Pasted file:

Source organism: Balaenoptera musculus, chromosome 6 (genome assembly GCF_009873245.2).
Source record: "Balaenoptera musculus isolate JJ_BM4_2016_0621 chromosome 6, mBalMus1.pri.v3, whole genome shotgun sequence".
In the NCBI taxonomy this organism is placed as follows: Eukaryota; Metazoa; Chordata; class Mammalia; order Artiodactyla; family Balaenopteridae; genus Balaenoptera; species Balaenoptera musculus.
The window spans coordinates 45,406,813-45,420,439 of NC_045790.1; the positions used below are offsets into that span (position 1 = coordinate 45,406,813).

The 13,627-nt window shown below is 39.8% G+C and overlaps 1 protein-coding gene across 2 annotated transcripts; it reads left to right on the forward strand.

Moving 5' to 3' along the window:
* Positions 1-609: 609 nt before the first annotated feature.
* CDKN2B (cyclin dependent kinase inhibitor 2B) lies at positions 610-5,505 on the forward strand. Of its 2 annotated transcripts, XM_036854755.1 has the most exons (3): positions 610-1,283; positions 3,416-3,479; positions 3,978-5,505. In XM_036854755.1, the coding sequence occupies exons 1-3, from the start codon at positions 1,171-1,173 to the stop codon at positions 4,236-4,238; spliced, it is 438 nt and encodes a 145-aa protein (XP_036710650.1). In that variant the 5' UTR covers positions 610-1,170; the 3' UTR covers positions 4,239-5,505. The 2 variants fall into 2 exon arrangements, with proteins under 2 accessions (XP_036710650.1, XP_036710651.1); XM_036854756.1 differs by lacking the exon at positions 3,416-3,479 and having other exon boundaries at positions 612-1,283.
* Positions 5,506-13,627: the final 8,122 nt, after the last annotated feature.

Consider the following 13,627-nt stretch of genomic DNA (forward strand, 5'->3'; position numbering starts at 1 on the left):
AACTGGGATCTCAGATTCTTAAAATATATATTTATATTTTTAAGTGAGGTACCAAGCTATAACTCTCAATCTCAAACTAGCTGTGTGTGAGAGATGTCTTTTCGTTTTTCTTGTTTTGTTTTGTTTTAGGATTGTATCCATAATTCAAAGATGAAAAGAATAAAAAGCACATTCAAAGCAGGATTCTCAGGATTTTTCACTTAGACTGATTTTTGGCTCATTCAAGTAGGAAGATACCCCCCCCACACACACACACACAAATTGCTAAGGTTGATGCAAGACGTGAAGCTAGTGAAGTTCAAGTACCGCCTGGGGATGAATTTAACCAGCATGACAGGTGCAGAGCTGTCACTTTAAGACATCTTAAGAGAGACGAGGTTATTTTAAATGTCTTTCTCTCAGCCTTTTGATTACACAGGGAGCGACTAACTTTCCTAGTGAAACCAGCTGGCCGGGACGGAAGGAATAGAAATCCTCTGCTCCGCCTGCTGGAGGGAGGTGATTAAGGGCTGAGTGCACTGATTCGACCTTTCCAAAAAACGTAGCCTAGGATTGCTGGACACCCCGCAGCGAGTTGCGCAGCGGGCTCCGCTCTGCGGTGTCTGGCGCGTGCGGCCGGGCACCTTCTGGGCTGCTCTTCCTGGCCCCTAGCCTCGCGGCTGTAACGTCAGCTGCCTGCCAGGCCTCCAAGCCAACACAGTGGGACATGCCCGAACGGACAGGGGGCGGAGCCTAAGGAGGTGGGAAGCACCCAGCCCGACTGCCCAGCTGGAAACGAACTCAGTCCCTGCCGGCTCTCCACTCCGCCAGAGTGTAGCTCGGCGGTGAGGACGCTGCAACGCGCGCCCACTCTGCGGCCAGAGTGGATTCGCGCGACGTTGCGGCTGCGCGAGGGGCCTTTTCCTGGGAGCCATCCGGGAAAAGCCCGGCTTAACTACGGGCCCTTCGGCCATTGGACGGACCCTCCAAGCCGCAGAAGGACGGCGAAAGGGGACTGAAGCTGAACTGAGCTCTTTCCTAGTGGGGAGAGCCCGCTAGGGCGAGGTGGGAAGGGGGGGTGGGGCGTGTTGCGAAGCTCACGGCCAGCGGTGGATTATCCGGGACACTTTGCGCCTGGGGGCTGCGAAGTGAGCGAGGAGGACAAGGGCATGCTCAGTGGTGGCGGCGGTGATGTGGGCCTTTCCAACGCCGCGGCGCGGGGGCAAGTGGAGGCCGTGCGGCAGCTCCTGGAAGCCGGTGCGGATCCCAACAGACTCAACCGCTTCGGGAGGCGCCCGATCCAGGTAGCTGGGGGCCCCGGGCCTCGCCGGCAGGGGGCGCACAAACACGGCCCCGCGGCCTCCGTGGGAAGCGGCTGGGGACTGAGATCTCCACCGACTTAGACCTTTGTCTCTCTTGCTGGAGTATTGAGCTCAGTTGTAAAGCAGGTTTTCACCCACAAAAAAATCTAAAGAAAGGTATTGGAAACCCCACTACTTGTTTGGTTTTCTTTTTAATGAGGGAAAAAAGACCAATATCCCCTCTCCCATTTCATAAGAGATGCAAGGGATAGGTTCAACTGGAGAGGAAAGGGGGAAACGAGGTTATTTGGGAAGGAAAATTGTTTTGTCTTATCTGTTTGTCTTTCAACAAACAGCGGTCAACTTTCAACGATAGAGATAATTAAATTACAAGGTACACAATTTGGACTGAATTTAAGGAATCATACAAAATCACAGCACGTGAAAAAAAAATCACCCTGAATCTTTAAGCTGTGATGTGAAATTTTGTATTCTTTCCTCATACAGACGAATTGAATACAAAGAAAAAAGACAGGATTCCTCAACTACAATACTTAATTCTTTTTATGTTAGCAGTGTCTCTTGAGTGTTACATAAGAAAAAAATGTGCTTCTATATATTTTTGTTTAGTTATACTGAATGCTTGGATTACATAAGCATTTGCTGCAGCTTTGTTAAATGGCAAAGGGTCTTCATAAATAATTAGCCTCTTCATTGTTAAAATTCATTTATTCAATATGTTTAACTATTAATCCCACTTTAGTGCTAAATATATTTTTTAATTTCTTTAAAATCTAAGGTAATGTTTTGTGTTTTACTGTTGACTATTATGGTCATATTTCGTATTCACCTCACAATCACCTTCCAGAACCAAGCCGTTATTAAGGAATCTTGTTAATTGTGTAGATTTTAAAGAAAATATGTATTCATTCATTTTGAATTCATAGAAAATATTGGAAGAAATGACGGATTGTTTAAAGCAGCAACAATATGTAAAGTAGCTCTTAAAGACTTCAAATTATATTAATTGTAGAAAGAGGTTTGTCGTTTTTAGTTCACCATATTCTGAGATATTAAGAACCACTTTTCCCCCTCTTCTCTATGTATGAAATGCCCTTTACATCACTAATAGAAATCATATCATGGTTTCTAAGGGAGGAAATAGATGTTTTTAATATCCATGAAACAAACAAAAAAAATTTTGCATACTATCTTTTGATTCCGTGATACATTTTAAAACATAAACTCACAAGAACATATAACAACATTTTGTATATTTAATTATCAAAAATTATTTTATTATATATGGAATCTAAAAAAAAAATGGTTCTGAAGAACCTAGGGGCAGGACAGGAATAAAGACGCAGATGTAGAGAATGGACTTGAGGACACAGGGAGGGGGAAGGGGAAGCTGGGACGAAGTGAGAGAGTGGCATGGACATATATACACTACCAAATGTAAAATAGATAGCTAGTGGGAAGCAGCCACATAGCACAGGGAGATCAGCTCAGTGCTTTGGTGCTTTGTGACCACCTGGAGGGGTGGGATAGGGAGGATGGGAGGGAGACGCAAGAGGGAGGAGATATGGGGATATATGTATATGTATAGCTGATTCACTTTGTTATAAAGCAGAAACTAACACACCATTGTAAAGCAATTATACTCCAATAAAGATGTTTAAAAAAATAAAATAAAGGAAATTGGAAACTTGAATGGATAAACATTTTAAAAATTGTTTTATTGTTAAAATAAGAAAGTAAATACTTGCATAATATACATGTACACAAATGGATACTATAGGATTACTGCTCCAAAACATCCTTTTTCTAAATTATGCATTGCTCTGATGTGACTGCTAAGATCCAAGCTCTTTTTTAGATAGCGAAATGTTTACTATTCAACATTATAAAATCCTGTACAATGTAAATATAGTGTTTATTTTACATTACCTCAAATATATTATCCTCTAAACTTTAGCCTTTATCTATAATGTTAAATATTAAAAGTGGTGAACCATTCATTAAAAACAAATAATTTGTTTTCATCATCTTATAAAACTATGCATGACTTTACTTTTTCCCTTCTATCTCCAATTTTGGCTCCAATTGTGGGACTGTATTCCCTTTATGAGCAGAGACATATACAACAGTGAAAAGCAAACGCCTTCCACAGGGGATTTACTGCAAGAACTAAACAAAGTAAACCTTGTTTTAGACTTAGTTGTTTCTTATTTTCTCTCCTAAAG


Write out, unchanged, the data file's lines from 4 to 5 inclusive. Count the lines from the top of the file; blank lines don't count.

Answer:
The window spans coordinates 45,406,813-45,420,439 of NC_045790.1; the positions used below are offsets into that span (position 1 = coordinate 45,406,813).

The 13,627-nt window shown below is 39.8% G+C and overlaps 1 protein-coding gene across 2 annotated transcripts; it reads left to right on the forward strand.